It was Halloween 2011 when my group of travelling buddies went to Sagada, Mountain Province primarily to witness the ‘Panag-apoy’, a ritual to coincide with the observance of the All Souls day and All Saints day where locals would literally lit the whole cemetery on fire, a ritual that is steadily gaining a wide audience from curious souls like us year by year.
|Sagada Cemetery : Going to lit this place on fire for the Panag-apoy|
Going to Sagada is a 6-hour bus ride from the Dangwa Station in Baguio City, going through almost the whole Mountain Province. You’ll passed through the Halsema Highway, the highest peak of Philippine Hiway; catch a glimpse of the Ambuklao Dam; and the town of Bauko, the hometown of the late actor Marky Cielo, where a life-sized picture of him is standing above his tomb beside his house.
Sagada is adjacent to Bontoc, the Capital of the Province, and upon arrival it was not exactly what I had imagined. The place was already commercialized ready to cater to tourist. Tourism offices were set up and offers tour packages that would include transportation and tour guides. We stayed at George Guest House, and scheduled an early morning tour at Kiltipan Peak to witness the sunrise, a supposed mid-morning to lunch spelunking at Sumaging Cave (which took 6 hours), and yet what’s disappointing is that I didn’t get to do the very thing that we went there for, the ‘Panag-apoy’ since it was scheduled 3 days after our arrival, and by that time I needed to be back at work. I imagined that the feeling is unlike attending a party in Corfu in those kind of celebrations but the experience would be just as great, well in a very different kind of way. Anyway, the 6-hour spelunking ‘cave connection’ experience was enough for me to say that this trip was worth it. Anyway I would just like to share some tips for those who are planning to Sagada to avoid hassle when you get there.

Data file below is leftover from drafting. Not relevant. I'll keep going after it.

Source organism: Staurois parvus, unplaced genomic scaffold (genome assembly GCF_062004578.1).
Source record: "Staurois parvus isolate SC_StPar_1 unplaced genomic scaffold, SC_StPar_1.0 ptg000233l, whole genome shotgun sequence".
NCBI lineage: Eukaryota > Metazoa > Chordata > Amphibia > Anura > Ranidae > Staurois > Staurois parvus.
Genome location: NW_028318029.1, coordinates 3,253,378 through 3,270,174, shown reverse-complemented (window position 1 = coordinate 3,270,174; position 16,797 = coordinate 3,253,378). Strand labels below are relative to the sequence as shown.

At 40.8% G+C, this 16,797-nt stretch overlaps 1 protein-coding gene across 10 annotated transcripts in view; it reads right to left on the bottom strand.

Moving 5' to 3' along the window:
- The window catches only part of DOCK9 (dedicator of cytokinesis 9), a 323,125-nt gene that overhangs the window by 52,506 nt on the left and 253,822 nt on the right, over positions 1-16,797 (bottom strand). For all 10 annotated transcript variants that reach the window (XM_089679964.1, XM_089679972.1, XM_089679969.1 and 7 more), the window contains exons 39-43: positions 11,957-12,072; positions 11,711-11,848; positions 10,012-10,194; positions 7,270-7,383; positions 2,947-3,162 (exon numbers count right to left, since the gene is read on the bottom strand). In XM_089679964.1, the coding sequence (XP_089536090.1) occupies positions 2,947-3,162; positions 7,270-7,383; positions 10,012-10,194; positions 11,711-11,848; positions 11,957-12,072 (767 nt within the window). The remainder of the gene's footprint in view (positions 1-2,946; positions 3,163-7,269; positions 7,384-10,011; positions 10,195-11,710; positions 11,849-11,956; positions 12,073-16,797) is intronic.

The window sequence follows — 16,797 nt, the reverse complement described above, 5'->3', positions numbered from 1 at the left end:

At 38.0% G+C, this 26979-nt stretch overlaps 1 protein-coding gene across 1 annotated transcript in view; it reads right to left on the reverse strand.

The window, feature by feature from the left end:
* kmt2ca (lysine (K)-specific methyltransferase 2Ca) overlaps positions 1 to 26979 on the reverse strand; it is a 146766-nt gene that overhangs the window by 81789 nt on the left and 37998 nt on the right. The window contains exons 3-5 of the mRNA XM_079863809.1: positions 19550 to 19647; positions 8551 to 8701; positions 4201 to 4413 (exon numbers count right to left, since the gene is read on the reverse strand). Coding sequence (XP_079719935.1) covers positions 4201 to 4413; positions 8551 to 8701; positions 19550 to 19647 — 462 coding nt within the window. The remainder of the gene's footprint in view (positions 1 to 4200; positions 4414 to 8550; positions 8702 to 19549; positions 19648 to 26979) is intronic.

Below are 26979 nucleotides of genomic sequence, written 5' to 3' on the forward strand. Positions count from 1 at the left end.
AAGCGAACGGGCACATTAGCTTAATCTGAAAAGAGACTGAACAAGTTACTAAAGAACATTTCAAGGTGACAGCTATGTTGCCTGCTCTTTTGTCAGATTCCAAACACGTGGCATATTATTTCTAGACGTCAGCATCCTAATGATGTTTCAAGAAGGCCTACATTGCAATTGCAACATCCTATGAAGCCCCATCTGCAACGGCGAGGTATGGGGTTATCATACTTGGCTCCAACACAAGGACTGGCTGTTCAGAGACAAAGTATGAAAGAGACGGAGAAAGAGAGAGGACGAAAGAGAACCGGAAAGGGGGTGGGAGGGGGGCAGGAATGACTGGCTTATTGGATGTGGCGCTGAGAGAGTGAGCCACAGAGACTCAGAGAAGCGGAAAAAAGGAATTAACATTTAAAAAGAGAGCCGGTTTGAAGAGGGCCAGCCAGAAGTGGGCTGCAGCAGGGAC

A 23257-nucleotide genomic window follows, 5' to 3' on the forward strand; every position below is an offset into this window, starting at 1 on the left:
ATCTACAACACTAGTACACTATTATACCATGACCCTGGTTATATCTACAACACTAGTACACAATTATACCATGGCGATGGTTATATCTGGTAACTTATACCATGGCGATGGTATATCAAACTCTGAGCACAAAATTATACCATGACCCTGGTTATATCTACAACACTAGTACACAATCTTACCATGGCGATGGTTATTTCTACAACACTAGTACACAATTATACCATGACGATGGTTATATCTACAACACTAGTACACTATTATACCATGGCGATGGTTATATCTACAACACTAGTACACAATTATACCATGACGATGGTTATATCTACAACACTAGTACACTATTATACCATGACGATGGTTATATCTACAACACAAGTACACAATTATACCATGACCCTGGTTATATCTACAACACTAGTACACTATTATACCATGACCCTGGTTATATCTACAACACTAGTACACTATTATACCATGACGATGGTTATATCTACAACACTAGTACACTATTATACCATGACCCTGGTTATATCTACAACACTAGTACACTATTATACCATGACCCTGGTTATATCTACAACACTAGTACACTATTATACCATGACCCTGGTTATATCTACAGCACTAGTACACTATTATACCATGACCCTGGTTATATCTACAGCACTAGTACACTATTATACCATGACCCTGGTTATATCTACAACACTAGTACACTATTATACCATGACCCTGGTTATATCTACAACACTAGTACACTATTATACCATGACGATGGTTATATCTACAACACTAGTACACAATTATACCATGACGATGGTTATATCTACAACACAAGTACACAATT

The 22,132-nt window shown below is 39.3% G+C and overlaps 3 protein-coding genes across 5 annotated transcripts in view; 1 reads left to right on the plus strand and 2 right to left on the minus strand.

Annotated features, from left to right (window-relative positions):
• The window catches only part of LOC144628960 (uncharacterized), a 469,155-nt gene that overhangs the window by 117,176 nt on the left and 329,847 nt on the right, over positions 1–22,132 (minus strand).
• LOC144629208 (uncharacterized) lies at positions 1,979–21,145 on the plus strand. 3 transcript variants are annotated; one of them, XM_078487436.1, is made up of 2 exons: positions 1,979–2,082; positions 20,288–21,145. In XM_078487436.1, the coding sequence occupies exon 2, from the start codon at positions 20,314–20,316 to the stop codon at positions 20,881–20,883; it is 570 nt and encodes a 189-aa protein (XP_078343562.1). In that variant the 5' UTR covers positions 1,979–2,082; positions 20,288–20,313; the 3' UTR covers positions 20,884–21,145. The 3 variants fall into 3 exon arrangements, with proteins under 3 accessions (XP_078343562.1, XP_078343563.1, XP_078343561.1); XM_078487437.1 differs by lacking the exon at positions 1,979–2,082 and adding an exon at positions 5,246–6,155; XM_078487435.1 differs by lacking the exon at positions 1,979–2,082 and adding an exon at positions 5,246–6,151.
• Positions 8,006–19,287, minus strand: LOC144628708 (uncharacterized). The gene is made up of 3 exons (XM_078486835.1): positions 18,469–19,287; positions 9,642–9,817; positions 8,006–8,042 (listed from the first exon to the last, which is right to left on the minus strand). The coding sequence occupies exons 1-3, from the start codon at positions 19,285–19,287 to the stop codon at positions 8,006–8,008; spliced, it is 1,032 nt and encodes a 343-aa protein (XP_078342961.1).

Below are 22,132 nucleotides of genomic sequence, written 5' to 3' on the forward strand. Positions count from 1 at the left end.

My tips when going to Sagada:
- There are two ways when going to Sagada from Manila, via Baguio or from Manila straight to Bontoc-Banaue which you’ll passed through the provinces Nueva Ecija, Nueva Vizcaya, Isabela. If you choose the Baguio route, from the Dangwa Station (behind center mall) just ride a mini-bus to Sagada (bring lots of food and drinks, and drink Bonamin since it’s a 6-hour ride up and down the mountains) or if there are around 12 of you or you’re just filthy rich you may opt to hire a van, in this way you’ll have the option to stop for pictures along the way or go top loading (riding on top of the van). As for the Bontoc route, its atleast a 9-hour ride from Manila and upon arrival to Bontoc, you ride a jeepney to Sagada.
- Sagada is not your common sight-seeing spot, if you’re going there you have to be ready for physical activities to actually get a feel of the place, hike a falls, go spelunking, and hike some more. Just look at some of the places of interest.
- Sumaguing and Lumiang Caves
- Bomod-ok and Bokong Falls
- Rice terraces
- Echo Valley
- Kiltepan Tower
- Underground River
- Lake Danum
- Hanging Coffins
- Pongas Falls
- Mt. Ampacao
- Marlboro Mountain
- Bring cash. More than you think you’ll need. There’s only one ATM there and it seldom works. Personally, I would have stayed longer to witness the Panag-Apoy, it would have been easy to file for a sick leave at work, but the almost 200 peso per meal in Sagada caught me off-guard. If I stayed a day more, I’ll have no more money to come home.
- Choose to stay in an accommodation which has an open kitchen. Buying food in the market and cooking it instead of eating at the local restaurants which I guess targets foreigners will save you atleast 150 peso or so per meal.
- Upon arrival, check out the tourism office first to see the tour packages so you can maximize your time.
- And finally, go with someone. This is just a personal opinion as I know people who likes to go solo when travelling, but for me, I just want to enjoy this beautiful place with friends, you know so you can have someone to say to ‘uy!, nakita mo yun? ganda no? parang ibang bansa’ and somebody would answer ‘oo nga’ instead of just hearing crickets and echoes.
|The view on top of George's Guest House|
|Rice Terraces everywhere|
|Main district of Sagada|
|Catching Sunrise at Kiltipan Peak|
|A map at one of the Tourist stations|
|Sagada at Dust|
|People who answered 'oo nga' when I said, 'ganda no? parang ibang bansa!'|